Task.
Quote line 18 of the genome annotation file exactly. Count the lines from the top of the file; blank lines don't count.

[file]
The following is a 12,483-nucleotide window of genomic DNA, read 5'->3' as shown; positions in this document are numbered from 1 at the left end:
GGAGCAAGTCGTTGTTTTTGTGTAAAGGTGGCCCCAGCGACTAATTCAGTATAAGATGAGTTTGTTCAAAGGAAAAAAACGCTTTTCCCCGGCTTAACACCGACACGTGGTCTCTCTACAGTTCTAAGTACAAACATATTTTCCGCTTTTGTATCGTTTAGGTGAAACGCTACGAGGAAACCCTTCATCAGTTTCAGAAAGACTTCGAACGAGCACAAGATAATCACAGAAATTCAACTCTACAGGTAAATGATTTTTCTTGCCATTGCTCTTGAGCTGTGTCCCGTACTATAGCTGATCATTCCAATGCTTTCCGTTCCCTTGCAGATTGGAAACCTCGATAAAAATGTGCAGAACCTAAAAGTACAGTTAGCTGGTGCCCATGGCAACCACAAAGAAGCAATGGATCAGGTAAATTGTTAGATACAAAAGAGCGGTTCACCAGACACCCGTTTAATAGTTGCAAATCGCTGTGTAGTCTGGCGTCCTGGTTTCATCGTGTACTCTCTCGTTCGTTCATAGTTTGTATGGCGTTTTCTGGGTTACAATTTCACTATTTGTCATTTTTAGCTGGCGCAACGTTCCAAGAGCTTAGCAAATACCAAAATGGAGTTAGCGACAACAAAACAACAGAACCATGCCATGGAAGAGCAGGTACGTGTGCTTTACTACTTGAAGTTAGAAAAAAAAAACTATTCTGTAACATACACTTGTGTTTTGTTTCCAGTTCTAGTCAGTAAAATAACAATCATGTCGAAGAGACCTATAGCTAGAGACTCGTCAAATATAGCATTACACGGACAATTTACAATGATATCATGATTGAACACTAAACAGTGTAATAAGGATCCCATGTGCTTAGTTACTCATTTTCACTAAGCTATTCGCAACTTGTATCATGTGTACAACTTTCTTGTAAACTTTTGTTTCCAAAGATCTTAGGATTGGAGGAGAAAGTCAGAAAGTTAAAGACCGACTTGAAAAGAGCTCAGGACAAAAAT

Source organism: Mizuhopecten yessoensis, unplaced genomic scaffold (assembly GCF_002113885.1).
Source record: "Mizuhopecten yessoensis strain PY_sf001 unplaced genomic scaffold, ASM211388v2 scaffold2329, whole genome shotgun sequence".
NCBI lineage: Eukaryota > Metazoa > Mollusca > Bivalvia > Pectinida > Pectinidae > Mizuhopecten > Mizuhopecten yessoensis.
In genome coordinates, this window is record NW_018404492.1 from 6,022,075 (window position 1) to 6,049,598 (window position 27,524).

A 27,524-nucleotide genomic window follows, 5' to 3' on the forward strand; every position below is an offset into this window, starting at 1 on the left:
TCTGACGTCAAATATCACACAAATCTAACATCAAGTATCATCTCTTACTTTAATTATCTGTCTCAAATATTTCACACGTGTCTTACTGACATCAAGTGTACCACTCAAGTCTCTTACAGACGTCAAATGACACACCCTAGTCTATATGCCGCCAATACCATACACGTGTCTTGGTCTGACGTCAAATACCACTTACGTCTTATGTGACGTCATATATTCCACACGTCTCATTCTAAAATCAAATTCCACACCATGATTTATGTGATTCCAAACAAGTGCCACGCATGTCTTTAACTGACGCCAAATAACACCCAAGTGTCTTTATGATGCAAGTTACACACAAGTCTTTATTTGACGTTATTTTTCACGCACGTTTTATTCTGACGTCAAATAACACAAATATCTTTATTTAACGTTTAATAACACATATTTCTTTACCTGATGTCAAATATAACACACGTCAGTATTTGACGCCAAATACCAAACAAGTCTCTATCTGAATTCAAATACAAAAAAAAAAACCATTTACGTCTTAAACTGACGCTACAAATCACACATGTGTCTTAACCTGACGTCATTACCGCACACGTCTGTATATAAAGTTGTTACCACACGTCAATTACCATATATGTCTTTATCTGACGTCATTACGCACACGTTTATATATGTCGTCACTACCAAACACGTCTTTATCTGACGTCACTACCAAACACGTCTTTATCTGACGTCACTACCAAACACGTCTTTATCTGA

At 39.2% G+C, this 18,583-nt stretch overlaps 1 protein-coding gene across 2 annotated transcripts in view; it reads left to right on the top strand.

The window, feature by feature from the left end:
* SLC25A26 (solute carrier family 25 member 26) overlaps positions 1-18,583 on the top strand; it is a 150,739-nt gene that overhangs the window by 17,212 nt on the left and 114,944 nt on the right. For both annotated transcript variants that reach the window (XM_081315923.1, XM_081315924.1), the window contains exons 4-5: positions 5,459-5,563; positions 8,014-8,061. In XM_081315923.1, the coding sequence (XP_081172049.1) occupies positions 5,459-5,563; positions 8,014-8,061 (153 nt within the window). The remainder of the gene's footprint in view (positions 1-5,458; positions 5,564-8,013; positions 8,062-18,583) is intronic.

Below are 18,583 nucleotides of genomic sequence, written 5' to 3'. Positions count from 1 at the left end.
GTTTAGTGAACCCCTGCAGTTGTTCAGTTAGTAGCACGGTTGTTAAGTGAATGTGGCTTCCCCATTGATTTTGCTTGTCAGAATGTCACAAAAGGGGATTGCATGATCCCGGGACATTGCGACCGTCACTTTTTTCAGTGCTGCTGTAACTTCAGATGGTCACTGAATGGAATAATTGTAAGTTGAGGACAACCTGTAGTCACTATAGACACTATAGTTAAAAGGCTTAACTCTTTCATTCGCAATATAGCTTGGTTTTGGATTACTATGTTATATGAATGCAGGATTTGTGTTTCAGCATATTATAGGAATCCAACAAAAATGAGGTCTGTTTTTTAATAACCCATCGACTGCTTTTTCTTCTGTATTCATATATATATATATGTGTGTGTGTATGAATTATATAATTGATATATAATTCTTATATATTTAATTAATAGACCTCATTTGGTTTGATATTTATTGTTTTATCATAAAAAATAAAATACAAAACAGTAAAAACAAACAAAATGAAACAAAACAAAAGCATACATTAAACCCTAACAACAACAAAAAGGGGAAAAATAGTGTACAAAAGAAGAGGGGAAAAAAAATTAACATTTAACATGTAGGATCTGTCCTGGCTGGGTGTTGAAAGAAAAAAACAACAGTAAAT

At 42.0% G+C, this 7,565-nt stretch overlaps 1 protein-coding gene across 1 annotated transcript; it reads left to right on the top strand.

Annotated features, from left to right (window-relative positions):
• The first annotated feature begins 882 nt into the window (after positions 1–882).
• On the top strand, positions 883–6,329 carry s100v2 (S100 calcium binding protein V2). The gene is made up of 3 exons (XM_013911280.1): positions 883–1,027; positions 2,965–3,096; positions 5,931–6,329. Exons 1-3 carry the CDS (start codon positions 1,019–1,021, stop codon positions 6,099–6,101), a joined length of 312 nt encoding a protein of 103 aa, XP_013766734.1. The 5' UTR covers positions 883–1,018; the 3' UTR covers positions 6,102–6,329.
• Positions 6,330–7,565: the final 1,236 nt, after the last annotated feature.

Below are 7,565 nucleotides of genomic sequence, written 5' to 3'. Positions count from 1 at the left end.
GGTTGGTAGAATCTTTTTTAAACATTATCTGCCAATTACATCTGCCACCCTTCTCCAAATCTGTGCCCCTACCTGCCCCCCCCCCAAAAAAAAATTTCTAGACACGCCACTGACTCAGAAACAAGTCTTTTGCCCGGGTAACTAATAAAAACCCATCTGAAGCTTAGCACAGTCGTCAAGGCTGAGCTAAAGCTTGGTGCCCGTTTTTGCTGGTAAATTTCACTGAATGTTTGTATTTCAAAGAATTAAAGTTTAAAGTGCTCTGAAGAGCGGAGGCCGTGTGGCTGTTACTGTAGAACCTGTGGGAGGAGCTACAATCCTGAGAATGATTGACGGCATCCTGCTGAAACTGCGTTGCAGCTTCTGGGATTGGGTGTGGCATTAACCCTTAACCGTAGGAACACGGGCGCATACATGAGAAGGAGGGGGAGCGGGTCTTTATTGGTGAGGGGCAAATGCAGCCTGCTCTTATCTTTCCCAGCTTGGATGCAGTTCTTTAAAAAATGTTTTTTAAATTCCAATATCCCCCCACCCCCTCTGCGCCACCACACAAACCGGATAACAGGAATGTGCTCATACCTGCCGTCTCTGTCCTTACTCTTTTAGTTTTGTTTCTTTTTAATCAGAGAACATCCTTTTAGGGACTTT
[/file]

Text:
• Positions 6,330–7,565: the final 1,236 nt, after the last annotated feature.